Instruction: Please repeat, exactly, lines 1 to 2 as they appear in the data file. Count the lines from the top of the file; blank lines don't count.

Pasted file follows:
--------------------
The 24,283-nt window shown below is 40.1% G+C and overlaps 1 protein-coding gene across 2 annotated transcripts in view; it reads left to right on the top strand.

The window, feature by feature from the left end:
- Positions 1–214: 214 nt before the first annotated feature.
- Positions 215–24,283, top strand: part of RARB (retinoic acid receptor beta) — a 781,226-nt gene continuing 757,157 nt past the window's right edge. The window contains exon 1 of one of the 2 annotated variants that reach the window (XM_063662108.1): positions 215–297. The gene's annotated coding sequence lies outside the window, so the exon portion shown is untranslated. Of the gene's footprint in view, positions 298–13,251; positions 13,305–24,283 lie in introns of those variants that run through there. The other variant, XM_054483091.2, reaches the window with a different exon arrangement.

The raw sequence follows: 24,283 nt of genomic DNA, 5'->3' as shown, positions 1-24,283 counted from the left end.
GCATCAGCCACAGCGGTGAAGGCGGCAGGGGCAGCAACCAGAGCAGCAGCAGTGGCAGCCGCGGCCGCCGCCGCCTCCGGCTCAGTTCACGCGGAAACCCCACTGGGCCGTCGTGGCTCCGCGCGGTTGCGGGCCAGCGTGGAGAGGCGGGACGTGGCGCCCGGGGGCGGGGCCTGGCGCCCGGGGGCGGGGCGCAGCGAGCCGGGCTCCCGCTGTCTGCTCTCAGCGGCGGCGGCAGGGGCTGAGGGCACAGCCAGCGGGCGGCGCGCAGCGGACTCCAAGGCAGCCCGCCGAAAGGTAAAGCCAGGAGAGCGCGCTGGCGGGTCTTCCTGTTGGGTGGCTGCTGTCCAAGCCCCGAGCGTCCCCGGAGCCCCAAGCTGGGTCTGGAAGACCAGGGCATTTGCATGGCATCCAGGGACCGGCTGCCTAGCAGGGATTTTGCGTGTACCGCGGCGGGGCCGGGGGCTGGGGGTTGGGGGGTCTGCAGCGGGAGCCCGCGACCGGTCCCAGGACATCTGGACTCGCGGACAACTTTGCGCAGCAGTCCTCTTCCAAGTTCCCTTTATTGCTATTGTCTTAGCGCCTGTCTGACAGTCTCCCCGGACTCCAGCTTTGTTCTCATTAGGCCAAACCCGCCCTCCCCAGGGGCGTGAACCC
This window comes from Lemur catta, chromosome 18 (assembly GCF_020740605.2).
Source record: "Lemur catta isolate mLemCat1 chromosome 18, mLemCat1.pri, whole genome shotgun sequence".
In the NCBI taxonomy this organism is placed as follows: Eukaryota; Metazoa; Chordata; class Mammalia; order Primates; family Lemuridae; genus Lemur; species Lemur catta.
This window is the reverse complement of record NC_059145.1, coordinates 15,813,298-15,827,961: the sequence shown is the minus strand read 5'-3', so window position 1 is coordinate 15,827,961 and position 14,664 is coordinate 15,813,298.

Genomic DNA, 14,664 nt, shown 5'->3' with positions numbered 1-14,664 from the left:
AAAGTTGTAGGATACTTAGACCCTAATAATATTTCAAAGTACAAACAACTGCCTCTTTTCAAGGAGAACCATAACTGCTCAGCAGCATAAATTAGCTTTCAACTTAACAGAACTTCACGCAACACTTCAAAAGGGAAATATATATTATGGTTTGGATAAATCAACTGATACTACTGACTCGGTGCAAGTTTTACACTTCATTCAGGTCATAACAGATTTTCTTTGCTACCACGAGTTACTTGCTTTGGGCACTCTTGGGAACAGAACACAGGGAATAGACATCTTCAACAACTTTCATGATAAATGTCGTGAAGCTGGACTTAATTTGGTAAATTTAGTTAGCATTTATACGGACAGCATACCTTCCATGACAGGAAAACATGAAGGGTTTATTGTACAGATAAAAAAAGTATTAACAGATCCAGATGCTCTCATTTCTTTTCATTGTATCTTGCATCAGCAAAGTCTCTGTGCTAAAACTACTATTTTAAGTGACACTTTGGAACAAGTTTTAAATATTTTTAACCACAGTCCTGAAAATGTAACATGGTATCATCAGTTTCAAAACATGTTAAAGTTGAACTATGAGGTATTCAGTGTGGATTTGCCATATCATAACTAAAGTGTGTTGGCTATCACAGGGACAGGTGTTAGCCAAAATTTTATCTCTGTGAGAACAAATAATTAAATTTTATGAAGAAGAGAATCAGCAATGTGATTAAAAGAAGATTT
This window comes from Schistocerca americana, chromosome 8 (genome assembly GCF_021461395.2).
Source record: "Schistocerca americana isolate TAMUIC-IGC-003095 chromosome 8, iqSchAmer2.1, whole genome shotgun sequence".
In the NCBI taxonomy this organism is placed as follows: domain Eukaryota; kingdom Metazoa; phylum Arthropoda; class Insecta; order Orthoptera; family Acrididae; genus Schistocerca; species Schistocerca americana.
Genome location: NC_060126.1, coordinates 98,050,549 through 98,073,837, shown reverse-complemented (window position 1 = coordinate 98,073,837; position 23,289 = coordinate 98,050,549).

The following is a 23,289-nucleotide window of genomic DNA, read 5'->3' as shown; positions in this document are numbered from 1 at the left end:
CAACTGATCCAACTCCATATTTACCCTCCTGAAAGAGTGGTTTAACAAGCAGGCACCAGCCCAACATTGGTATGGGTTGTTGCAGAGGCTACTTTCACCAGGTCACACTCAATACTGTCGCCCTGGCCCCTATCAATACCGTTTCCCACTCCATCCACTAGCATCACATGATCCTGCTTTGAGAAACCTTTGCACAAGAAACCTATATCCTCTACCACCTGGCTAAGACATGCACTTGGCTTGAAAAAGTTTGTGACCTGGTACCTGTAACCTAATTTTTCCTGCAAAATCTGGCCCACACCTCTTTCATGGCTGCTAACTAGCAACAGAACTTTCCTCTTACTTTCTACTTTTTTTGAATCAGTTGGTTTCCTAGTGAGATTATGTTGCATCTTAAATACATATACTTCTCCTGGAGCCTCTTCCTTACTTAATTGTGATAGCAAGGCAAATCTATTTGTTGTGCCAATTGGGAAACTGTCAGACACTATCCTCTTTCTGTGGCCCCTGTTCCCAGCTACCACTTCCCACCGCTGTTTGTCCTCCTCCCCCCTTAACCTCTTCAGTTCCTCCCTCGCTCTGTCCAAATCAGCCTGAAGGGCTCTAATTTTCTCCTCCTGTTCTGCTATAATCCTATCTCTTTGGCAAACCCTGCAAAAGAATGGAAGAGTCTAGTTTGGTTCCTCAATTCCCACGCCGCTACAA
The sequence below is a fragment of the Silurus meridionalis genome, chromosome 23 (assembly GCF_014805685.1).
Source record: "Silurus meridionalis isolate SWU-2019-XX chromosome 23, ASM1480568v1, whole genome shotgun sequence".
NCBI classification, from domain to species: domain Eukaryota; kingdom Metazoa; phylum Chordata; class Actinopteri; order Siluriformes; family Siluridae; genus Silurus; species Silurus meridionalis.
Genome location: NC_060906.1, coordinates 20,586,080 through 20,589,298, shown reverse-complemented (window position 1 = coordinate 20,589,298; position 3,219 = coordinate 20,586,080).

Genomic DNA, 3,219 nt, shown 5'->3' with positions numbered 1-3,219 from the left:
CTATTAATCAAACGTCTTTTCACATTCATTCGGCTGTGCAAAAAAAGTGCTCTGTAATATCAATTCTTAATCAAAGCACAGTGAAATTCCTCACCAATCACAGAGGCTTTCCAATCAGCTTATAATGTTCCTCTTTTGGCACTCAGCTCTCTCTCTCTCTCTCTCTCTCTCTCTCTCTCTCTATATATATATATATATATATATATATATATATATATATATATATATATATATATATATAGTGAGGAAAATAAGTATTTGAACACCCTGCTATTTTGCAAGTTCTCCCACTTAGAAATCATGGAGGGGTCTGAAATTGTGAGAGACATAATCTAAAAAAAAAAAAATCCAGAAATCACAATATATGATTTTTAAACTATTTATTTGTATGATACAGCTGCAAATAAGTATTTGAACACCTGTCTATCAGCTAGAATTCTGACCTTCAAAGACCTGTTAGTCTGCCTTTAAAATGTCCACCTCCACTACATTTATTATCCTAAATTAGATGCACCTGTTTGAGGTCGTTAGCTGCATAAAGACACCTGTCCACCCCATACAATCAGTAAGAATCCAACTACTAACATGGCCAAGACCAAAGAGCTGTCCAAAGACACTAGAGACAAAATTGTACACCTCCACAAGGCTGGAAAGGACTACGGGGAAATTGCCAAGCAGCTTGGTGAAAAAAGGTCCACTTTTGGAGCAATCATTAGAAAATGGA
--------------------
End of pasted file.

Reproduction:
The 24,283-nt window shown below is 40.1% G+C and overlaps 1 protein-coding gene across 2 annotated transcripts in view; it reads left to right on the top strand.

The window, feature by feature from the left end: